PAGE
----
A second case of abnormal reeding on a State quarter
- Published: Apr 6, 2012, 8 PM
A wise old aphorism from the realm of science declares that “fortune favors the prepared mind.”
Marilyn Keeney’s mind was certainly prepared when she stumbled across a second example of abnormal reeding in a State quarter dollar.
The first example — also discovered by Keeney — was reported in the Jan. 25, 2010, Collectors’ Clearinghouse. Back then she encountered a group of 2008-P New Mexico quarter dollars struck within a single damaged collar. As shown in the accompanying photo, the reeds (vertical ridges) on the edge of each affected coin are unusually low and narrow and are separated from each other by abnormally wide, flat valleys. This appearance reflects damage to the sharp tips of the corresponding ridges on the working face of the collar. The apex of each ridge was removed by abrasion or machining. Horizontal scratches in the valley floors seem to point to the use of some kind of rotating, cylindrical device.
The original discussion also included a much earlier case involving a 1964-D Washington quarter dollar. That example showed a similar, but somewhat less uniform pattern of low, narrow reeds and broad, flat valleys.
The same sort of collar damage has now been found on the edge of some 2009-P Wyoming quarter dollars. Here the damage is not nearly as severe as that seen in the earlier examples. The damage also affects only about half the edge. The edge exhibits a gradual transition from normal reeding to abnormal reeding, with the widest valleys seen at around 8:00 (obverse clock position).
At least three die pairs are represented within a group of five quarter dollars that were found by Keeney. This is not particularly surprising, as the same collar is often used through several die changes.
Keeney’s two finds leave little doubt that many other cases of similar damage are yet to be discovered. In fact, I stumbled across another example while rummaging through my modest collection of coins with odd-looking reeding. This time the collar damage was detected on a 1967 quarter dollar that combines a tilted partial collar with an uncentered broadstrike. In other words, the collar was strongly tilted and a portion of it was positioned beneath the plane of the anvil (reverse) die face. The reeds are low, narrow and widely spaced (see photos).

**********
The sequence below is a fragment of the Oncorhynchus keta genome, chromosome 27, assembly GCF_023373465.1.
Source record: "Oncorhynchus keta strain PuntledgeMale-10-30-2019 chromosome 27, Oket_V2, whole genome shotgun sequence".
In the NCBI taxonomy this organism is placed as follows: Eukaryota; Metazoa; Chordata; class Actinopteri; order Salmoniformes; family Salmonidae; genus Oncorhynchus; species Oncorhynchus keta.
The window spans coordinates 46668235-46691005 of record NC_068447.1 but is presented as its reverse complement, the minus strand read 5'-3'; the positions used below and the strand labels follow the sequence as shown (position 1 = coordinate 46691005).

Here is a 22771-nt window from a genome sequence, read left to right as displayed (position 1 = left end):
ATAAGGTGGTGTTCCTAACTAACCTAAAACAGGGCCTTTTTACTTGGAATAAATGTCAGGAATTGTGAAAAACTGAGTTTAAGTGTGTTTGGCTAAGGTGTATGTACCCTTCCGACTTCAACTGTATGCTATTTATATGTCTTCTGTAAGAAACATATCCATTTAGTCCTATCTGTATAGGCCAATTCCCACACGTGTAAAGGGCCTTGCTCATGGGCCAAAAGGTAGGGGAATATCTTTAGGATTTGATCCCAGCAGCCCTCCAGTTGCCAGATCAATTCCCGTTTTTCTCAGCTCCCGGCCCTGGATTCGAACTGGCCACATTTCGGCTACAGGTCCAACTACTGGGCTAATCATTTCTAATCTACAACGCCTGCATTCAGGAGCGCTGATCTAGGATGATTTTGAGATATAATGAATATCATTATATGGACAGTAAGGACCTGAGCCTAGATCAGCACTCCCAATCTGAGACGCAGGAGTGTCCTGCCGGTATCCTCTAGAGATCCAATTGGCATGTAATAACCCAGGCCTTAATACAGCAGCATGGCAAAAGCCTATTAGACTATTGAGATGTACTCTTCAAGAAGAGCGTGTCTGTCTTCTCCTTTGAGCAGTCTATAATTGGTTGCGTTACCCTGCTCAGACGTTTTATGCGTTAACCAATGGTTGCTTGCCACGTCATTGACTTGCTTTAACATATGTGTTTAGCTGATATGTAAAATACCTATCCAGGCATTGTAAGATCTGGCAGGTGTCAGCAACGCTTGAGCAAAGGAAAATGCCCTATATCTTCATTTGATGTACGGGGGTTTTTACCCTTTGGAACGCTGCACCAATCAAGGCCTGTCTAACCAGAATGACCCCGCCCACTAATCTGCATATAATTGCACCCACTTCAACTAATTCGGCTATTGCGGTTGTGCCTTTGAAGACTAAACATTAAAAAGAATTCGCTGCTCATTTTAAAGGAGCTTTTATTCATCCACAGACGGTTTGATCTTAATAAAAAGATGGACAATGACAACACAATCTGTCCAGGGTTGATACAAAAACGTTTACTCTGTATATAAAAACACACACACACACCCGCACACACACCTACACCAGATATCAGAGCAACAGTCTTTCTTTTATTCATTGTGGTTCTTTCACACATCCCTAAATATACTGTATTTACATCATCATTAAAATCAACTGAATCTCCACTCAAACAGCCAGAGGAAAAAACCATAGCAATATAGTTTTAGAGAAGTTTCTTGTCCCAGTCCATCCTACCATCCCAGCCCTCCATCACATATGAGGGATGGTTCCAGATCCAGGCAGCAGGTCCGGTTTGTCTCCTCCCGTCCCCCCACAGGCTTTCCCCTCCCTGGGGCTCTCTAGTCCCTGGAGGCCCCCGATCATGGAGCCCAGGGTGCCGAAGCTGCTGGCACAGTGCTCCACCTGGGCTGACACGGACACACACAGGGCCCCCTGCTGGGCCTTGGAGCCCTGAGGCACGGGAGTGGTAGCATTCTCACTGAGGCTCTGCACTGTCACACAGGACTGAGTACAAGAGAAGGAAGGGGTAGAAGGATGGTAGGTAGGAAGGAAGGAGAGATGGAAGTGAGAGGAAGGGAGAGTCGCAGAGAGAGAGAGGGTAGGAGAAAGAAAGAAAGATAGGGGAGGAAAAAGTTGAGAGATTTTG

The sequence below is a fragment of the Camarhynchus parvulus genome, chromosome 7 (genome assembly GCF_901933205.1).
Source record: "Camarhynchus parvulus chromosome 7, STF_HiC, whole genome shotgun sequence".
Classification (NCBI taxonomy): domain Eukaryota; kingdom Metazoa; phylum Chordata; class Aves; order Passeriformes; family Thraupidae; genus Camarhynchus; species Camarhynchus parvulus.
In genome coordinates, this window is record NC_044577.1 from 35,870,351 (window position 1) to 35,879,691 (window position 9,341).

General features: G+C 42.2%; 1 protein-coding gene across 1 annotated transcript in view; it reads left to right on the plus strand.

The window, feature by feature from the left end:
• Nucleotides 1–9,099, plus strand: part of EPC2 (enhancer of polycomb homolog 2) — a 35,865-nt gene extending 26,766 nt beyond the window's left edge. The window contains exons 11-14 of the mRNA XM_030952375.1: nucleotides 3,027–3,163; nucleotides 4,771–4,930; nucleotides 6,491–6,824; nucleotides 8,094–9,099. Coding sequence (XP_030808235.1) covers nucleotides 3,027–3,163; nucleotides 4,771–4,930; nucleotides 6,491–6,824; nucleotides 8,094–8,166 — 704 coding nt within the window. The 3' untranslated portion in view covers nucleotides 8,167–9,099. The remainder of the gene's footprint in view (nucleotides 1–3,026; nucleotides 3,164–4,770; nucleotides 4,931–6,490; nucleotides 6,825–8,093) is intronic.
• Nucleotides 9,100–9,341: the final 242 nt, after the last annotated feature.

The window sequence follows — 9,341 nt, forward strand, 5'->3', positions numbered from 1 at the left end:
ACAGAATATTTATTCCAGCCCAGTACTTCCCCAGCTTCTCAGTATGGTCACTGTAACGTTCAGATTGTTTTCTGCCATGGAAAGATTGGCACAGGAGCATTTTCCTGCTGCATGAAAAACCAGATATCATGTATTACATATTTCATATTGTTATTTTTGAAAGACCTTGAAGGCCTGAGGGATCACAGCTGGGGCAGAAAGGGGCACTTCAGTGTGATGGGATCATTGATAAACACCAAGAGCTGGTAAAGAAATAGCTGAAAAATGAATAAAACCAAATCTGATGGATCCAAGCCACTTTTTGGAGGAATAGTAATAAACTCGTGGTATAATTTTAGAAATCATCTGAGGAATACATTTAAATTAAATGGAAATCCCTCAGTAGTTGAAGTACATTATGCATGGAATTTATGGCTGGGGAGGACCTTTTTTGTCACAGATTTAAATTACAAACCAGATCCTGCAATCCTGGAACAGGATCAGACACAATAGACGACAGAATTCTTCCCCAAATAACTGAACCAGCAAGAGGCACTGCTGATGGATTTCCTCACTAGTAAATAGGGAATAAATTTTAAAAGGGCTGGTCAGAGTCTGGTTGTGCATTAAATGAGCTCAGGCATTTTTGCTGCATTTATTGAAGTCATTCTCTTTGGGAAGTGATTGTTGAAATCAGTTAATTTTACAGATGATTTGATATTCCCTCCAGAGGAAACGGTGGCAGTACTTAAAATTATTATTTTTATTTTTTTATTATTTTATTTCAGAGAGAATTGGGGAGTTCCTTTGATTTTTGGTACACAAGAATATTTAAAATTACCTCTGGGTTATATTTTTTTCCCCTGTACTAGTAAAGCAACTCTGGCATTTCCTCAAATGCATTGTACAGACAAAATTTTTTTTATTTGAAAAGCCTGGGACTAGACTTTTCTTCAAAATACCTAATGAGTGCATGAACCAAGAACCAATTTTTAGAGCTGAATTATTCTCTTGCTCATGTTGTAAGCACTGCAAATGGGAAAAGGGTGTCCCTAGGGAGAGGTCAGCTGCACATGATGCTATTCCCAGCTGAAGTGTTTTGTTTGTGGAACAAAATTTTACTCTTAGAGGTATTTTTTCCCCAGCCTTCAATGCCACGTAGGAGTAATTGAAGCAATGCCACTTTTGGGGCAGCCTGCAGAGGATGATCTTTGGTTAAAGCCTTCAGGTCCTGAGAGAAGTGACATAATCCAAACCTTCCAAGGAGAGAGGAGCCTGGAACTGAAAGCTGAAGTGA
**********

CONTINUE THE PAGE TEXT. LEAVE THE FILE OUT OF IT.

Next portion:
A particularly interesting feature is seen at 2:30. Here the reeds taper strongly as they approach the top of the collar. The same phenomenon is seen on the 1964-D Washington quarter dollar. This provides a clue as to the likely cause of the damage in all these examples.
In many collars the entrance is beveled. Judging from a large sample of partial collar errors, the length of this beveled transition zone between the top of the collar and its working face is highly variable. A sloping entrance deflects the impact of a misaligned hammer die, helping to prevent damage to both the die and the working face of the collar. It also probably makes for more reliable insertion of the planchet.
The sloping entrance is often coarsely machined and bears horizontal scratches that are somewhat reminiscent of those seen between the reeds in the New Mexico quarter dollars. It’s possible that the machine tool that grinds out or carves out the bevel sometimes slips into the interior of the collar, damaging the tips of the ridges on the collar’s working face. A related scenario has the damage being caused by a finishing tool that is used to removed burrs and smooth out the bevel.
In either case, the damage would be expected to occur most frequently, and achieve its greatest severity, along the upper portion of the collar’s working face. This neatly explains why the reeds sometimes taper toward the obverse face and the top of the collar.
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